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30 YEARS IN A GOLD FISH SUPERBOWL

Clancy's Fish Pub Fremantle

There’s something about Clancy’s Fish Pub in Fremantle. You can walk in on any given afternoon or evening and there’s some music playing and it always feels like some kind of best-kept-secret, though best-kept-secrets are usually the stuff of exclusivity, but Clancy’s is all about inclusivity, joining the fun even if that just means sitting there with a beer and a plate of fried mice and taking it in gently (though those friend mice are pretty darn-tootin’ hot).

Yes, it did require a long sentence. The fact that Clancy’s has been in Fremantle for some decades yet retains that ‘best-kept-secret’ feeling is testament to how special it really is. In 1988, the Fisher Family moved from running The Seaview Tavern and took over Clancy’s. This weekend they celebrate their 30th Anniversary.

“Before then Clancy’s Tavern was run by a couple of Irish chaps and the venue had those English/Irish Pub aesthetics,” recalls Entertainment, Promotions & Brand Manager/musician/raconteur/football-brain, Tom Fisher. “There were raucous folk music sessions and it was the first pub in Freo to serve Guinness. I think after the hectic America’s Cup period in Freo and the success of the Seaview, my uncles Joe and John were a little unsure of the next step. They wanted a pub in the English style model, where all felt comfortable and enjoyed themselves. The word ‘Pub’ is derived from ‘Public House’ a saying we love and very much embrace. Of course, live music was at the forefront of making people feel welcome and happy.”

It’s a uniquely family and community-driven and fuelled venue. With the Fishers steering the ship it was like this from the get-go.

“Yeah this was always the direction,” Fisher notes. “The WA pub culture was pretty black and white, in a sense. Brasserie for the women, front bar for the blokes, probably best you didn’t take the kids. We basically wanted the opposite to this. Kids everywhere, colour, fun, comfort food, friends and regulars, a real community hub and pub. So when we rebranded to the Fish Pub in the early ‘90s, that brand embodied all these characteristics and still does. Fish & Chips in a pub, great beer, wine and great music. These are still the key brand words to this day.”

It hasn’t been without its challenges over the years. As Fisher notes, “challenges come pretty thick and fast in hospitality. You’ve got to keep moving forward without compromising your beliefs and sticking to your brand. We revelled in our underground status for many years. Very little advertising and kudos. So you would get a first-time visitor who walks in to the Sunday session with 300 people going nuts to the Zydecats and it’s like they just walked in to a bar in New Orleans or something.

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“So I guess making noise about our history and getting the recognition we deserved was a bit of a focus and challenge of mine. The amount of money Clancy’s has paid musicians, artists, etc over 30 years is in the millions. We still pay musos as well as we can, we always will. As far as success, I think our longevity and the general love we receive for being ‘Clancy’s’ is our greatest success.”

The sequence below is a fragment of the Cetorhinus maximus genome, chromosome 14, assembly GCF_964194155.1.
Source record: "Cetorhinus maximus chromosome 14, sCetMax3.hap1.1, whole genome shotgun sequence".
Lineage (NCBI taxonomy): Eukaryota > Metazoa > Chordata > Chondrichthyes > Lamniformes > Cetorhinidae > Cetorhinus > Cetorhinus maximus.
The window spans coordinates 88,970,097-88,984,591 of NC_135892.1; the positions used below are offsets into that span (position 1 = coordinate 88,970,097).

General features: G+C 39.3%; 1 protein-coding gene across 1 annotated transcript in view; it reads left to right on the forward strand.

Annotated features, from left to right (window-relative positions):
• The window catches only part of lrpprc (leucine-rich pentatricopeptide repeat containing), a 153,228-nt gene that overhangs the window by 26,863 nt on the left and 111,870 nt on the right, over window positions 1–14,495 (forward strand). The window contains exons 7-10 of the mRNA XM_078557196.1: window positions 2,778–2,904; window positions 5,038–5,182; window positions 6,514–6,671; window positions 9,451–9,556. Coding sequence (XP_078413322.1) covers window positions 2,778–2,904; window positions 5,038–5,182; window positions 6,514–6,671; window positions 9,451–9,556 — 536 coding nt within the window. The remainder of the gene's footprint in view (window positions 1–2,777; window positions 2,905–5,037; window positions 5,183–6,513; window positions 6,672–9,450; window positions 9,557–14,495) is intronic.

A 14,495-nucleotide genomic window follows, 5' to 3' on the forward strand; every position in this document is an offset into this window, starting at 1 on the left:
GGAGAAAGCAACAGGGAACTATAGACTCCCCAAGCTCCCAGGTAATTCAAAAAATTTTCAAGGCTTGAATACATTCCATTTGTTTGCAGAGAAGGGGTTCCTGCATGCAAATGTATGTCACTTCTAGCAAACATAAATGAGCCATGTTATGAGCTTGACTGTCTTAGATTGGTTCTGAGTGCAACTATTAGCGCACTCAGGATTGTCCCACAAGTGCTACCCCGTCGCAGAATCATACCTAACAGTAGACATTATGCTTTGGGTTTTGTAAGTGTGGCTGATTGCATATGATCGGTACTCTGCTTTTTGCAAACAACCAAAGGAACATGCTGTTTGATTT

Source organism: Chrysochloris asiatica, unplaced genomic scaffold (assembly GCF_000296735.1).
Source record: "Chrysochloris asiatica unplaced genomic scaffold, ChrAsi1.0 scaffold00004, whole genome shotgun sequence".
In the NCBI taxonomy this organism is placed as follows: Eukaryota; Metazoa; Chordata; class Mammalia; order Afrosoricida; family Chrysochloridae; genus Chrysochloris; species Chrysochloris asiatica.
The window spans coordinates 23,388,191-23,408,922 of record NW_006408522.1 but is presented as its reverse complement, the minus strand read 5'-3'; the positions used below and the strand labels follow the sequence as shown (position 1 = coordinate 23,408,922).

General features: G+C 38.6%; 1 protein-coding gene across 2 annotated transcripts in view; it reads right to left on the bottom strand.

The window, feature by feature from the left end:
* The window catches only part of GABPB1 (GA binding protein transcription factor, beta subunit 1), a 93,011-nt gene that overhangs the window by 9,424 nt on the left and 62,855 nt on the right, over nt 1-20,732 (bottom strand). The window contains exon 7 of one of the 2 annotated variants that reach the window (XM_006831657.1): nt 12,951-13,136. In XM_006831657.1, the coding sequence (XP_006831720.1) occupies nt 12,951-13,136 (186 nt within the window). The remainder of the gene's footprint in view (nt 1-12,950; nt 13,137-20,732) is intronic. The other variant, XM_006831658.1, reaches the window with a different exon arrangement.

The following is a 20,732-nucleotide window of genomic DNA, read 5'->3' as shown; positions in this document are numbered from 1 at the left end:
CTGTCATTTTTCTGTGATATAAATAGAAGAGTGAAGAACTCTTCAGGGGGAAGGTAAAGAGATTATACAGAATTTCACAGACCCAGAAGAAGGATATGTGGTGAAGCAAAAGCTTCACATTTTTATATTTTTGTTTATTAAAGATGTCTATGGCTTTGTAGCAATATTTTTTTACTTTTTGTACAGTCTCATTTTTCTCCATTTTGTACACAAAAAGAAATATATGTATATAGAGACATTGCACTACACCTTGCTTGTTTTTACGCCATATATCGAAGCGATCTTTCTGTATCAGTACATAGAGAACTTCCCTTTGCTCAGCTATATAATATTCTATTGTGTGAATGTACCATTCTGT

Of course, there has always been a unique musicality at the heart of the venue. The highlights and characters are so many that they are sometimes difficult to recall.

“So many memories here I’m not sure where to start,” Fisher says. “The atmosphere of Lucky Oceans and Bill Roger’s Zydecats’ 20-year Sunday residency, in the early days was insane. Just pumping. We still have the Zydecats once a month. They are true Clancy’s legends. The Fremantle Folk Festival we have run the last two years really embodies Clancy’s on a grand scale, being my baby I’m pretty proud of that. Seeing my Dad (renowned WA musician, Jim Fisher) play shit-hot traditional bluegrass with his friends I’ve known since I was a kid always makes me smile.

“Personally, my high school mates and I talking my uncle in to ‘giving us a gig’ that turned in to a five-year residency with 250-plus 18-year-olds every Friday going bananas. That really introduced a new generation of punters to the pub and was so much fun. We continue to focus on new talent whilst nodding to the past and our legends. Josh Cutler who books with me really focuses for Saturday nights to feature the young, hip acts as well as up and comers, album launches, etc. He does a great job and once again exposing another generation to our music culture.

“Seeing Paul Kelly casually drop in for a song with the Zydecats; my cousin Tim Minchin was an upstart barman and played at the pub on occasions before going onto bigger things. I literally can’t think of too many highlights as there have been so many and we just kind of see it as normal and part of our culture.” 

There’s much in store for the 30th Anniversary celebration. And then there is always the future that honours its past.

“Saturday night will be a lot of fun,” Fisher says. “Two generations of Clancy’s musos in the fathers, sons, and daughters of the ‘Family Band’ – featuring yours truly. Celtic legends The Fling another long-time Clancy’s resident band. Dad and band (The Hamilton Hillbillies) playing red hot blue grass. Also nods to our future with some of our favourite young Clancy’s acts of late in Jack Davies and Fraeya.

“As for the future? Another Folk Festival set for December 1 is exciting. As for the pub, we will continue to have great music in a pub, the way it always should be.”

30 Years Of Clancy’s Music is celebrated on Saturday, May 26. Full details via www.facebook.com/events/363975517421511/

 

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